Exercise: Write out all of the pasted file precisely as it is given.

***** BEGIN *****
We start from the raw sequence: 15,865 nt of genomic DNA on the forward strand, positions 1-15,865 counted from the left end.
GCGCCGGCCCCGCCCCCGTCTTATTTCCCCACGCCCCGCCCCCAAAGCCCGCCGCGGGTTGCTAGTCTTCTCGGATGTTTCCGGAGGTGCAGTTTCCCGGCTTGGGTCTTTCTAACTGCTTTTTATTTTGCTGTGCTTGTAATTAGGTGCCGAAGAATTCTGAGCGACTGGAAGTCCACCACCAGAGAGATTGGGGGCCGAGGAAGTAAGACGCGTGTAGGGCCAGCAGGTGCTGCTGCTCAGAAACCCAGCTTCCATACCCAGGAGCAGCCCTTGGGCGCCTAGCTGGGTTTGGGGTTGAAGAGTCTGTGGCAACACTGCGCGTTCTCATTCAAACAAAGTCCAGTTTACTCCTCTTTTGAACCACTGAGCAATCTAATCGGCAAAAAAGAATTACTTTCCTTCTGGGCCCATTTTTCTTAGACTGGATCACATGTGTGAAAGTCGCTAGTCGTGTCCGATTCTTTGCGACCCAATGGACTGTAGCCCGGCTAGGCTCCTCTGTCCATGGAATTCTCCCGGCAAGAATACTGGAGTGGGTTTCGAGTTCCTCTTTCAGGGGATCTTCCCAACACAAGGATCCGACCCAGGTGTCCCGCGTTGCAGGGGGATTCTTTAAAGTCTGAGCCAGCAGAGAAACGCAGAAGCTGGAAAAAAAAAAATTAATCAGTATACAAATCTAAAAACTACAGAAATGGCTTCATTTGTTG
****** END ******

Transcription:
We start from the raw sequence: 15,865 nt of genomic DNA on the forward strand, positions 1-15,865 counted from the left end.
GCGCCGGCCCCGCCCCCGTCTTATTTCCCCACGCCCCGCCCCCAAAGCCCGCCGCGGGTTGCTAGTCTTCTCGGATGTTTCCGGAGGTGCAGTTTCCCGGCTTGGGTCTTTCTAACTGCTTTTTATTTTGCTGTGCTTGTAATTAGGTGCCGAAGAATTCTGAGCGACTGGAAGTCCACCACCAGAGAGATTGGGGGCCGAGGAAGTAAGACGCGTGTAGGGCCAGCAGGTGCTGCTGCTCAGAAACCCAGCTTCCATACCCAGGAGCAGCCCTTGGGCGCCTAGCTGGGTTTGGGGTTGAAGAGTCTGTGGCAACACTGCGCGTTCTCATTCAAACAAAGTCCAGTTTACTCCTCTTTTGAACCACTGAGCAATCTAATCGGCAAAAAAGAATTACTTTCCTTCTGGGCCCATTTTTCTTAGACTGGATCACATGTGTGAAAGTCGCTAGTCGTGTCCGATTCTTTGCGACCCAATGGACTGTAGCCCGGCTAGGCTCCTCTGTCCATGGAATTCTCCCGGCAAGAATACTGGAGTGGGTTTCGAGTTCCTCTTTCAGGGGATCTTCCCAACACAAGGATCCGACCCAGGTGTCCCGCGTTGCAGGGGGATTCTTTAAAGTCTGAGCCAGCAGAGAAACGCAGAAGCTGGAAAAAAAAAAATTAATCAGTATACAAATCTAAAAACTACAGAAATGGCTTCATTTGTTG